By BEN NUCKOLS and MARTIN CRUTSINGER, Associated Press
WASHINGTON (AP) — Students began trickling in early. Some dressed up in button-down shirts. Nervous chatter and fidgeting arose around the room.
And then in walked Professor Ben Bernanke, also known as the chairman of the Federal Reserve.
The 30 undergraduates at George Washington University sent up a round of applause. It was, they'd been told beforehand, "appropriate, even encouraged, to politely applaud" Tuesday's guest lecturer.
Few needed prompting. They were about to hear from perhaps the world's best-qualified person to lecture their class, titled "Reflections on the Federal Reserve and Its Place in Today's Economy."
"We have a chance to speak one-on-one with a guy who's arguably one of the most important people in the world," said Sameer Iqbal, a junior finance major from Potomac, Md.
"He's taking time out of his schedule to speak to 30 college kids? I think that's awesome."
Also, unusual. In giving the first of his four scheduled lectures to the GW class, Bernanke became the first sitting Fed chairman ever to help teach a college course.
Reporters and news photographers nearly matched the number of students. Bags were searched. And security personnel stood guard.
Michael Feinberg, a senior finance major, said he normally doesn't get to class a half-hour early. But "normally I don't have my bag sniffed by a bomb-sniffing dog."
Wade Harris, a junior finance major from Melbourne, Fla., made sure to wear a tie under his sweater.
"Opportunities like this are one of the main reasons why people come to GW," he said. "Regardless of what your major is, it's relevant to the world we live in."
Tuesday's lecture focused on U.S. central banking dating to the panics of the 19th century and early 20th century, which led to the Fed's creation in 1913. The second lecture, on Thursday, will involve the central bank's actions after World War II.
In the final two, on March 27 and 29, Bernanke will review the roots of the 2008 financial crisis and the Fed's response to the crisis and the recession that followed.
Anyone can view Bernanke's lectures live (at www.ustream.tv/channel/federalreserve). The Fed will maintain the four one-hour lectures on its site for later viewing.
The number of people viewing Tuesday's lecture at the Fed's website held steady at about 3,300 throughout Bernanke's class.
The students seemed most engaged when the Fed chairman tried to convey macroeconomic concepts in real-world terms. He drew some laughs in describing the pitfalls of a gold standard for a nation's currency.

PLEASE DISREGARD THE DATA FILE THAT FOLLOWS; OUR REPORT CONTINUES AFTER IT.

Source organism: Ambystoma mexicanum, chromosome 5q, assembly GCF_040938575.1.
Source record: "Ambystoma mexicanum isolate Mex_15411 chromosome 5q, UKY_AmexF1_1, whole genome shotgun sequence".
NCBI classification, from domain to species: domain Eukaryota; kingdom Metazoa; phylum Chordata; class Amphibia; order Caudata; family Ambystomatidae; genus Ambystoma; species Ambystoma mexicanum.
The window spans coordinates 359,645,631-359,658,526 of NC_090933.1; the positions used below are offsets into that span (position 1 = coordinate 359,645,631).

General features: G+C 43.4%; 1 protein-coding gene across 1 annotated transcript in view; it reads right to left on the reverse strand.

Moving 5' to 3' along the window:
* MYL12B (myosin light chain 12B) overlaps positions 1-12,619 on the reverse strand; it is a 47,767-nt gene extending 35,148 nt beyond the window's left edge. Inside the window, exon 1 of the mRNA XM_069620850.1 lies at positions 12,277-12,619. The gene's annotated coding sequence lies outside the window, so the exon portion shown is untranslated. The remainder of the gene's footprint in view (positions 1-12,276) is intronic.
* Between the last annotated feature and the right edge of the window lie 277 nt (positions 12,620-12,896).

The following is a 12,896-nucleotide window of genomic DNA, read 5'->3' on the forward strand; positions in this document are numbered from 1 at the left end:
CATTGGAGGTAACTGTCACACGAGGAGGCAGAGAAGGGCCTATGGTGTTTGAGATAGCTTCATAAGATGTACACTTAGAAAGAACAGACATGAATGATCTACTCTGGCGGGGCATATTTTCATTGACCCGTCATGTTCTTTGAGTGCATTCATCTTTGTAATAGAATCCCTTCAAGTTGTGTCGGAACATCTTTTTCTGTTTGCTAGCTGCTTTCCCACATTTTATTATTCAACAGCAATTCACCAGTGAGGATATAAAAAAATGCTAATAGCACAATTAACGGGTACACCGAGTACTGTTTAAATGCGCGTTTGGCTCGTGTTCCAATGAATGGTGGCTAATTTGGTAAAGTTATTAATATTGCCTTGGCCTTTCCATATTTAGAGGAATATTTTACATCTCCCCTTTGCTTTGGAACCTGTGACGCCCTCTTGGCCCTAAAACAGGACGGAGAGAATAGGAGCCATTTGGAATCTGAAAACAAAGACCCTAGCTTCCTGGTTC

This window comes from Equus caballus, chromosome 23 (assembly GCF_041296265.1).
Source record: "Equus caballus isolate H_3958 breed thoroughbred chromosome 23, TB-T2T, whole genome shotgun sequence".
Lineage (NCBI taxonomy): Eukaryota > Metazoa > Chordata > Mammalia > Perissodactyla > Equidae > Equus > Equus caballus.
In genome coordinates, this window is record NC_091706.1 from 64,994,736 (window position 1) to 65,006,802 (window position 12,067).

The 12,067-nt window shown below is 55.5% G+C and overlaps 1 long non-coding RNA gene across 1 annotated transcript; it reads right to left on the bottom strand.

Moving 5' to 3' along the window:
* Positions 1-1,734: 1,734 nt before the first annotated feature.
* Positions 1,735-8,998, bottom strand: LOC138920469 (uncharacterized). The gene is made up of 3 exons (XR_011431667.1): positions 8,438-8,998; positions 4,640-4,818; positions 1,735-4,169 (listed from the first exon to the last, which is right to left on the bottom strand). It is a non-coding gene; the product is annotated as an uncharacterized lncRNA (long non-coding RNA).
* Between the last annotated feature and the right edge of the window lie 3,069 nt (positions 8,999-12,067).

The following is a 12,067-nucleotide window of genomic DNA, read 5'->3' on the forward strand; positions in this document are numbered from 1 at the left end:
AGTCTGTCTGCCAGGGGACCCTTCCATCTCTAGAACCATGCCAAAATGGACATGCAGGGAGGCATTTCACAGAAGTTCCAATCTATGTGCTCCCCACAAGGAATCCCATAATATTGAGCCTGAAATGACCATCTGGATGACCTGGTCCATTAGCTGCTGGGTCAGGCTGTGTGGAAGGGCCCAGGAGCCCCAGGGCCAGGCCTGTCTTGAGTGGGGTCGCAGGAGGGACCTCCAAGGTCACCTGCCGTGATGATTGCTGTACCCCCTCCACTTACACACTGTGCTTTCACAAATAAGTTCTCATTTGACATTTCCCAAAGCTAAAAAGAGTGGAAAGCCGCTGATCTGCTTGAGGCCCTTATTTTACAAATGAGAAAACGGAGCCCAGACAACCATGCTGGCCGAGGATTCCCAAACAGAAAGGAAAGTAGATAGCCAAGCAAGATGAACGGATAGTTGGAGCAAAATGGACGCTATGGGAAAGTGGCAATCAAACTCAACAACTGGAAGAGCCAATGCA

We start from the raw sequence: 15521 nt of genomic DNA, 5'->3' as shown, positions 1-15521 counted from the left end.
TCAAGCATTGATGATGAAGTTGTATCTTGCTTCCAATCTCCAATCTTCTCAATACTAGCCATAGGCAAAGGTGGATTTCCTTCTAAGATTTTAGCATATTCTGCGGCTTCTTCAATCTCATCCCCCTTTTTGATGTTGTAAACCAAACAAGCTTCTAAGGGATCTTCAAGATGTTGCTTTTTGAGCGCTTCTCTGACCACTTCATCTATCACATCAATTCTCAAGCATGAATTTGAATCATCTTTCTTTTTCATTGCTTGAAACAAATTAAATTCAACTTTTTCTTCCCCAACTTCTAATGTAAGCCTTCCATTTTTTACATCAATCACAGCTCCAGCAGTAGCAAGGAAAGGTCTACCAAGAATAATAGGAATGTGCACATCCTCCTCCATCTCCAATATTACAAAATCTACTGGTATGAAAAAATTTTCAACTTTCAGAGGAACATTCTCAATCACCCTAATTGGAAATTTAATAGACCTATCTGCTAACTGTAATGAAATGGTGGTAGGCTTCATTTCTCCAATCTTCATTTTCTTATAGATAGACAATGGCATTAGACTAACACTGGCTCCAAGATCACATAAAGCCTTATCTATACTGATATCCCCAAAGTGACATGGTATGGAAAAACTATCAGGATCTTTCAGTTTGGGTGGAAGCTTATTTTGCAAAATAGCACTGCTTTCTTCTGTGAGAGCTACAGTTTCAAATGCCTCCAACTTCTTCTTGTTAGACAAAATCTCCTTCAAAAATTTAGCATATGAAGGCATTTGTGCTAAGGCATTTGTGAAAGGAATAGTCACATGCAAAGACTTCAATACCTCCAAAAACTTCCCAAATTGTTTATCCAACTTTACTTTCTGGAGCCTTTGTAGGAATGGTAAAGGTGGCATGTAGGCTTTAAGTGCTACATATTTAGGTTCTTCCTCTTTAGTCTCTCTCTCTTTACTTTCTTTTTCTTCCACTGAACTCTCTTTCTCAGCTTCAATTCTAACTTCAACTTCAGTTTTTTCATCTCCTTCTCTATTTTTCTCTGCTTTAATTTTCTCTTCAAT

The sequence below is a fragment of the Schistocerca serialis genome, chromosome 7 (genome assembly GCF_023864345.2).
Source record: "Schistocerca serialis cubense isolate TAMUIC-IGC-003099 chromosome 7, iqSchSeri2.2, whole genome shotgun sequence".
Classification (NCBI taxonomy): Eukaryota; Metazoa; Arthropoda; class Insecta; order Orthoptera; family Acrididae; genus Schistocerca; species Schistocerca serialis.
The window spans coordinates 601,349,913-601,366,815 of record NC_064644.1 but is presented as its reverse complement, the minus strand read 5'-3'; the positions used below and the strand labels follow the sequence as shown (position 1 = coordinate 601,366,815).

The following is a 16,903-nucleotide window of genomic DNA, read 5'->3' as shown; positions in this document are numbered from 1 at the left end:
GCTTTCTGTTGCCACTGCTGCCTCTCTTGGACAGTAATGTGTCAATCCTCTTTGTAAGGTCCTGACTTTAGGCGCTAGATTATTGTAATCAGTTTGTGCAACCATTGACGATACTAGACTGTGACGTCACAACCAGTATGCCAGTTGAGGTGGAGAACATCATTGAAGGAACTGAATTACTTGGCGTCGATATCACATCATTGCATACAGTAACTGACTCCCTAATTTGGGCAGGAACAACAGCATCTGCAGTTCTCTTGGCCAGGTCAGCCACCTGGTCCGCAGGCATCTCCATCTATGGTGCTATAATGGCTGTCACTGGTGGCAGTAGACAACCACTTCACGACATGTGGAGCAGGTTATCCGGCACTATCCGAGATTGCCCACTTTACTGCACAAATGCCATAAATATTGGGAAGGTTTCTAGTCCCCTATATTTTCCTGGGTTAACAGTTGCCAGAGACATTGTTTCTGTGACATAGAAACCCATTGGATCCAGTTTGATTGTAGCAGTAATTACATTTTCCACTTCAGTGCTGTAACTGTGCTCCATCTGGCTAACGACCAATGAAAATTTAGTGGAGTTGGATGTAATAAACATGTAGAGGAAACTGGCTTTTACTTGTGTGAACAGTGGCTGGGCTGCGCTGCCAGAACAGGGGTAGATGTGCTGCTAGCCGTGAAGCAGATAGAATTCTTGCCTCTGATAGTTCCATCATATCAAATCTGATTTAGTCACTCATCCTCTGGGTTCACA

It is costly, Bernanke noted dryly, to dig gold up in "South Africa or somewhere" and "put back into another hole."
The lectures give the Fed chairman a chance to reprise the role of professor he played for more than two decades, first at Stanford and then at Princeton, where he eventually chaired the economics department.
He clearly enjoys that role. On Tuesday, Bernanke wasn't scheduled to field questions. Yet he stayed to do so, and he called on students by their first names, reading from the names plates in front of them.
Mostly, students listen intently to the lecture, which Bernanke delivered with the aid of a 50-slide PowerPoint presentation. The Fed chairman provided a tour through the history of central banking, beginning with the first central banks in Sweden, established in 1688.
Bernanke also reviewed the causes and the Fed's response to the Great Depression of the 1930s. During his years as a college professor, Bernanke was considered one of the country's leading experts on the Depression.
Some students acknowledged after class that they were a bit intimidated at first. But Bernanke put them at ease, they said, and they recognized the value of his insights.
"It's like taking basketball practice from Michael Jordan," said Dan Wright, a sophomore political science major from Cincinnati.
Bernanke's staff had approached GW late last year about the possibility of allowing Bernanke to give some lectures. The university and the Federal Reserve are within blocks of each other in the Foggy Bottom neighborhood of Washington.
GW assembled the class from 80 applicants who wrote essays on what they hoped to learn.
The GW lectures allow Bernanke a way to expand his mission of demystifying the Fed. As part of that campaign, Bernanke became the first Fed chief to hold regular news conferences and conduct town-hall meetings. The Fed this month also launched a Twitter channel — (at)federalreserve.
Tim Fort, a business professor who specializes in ethics, developed the GW course in consultation with Bernanke's staff. Beyond Bernanke's lectures, Fort has enlisted about a dozen GW faculty members to help teach the class.
AP Economics Writer Derek Kravitz contributed to this report.
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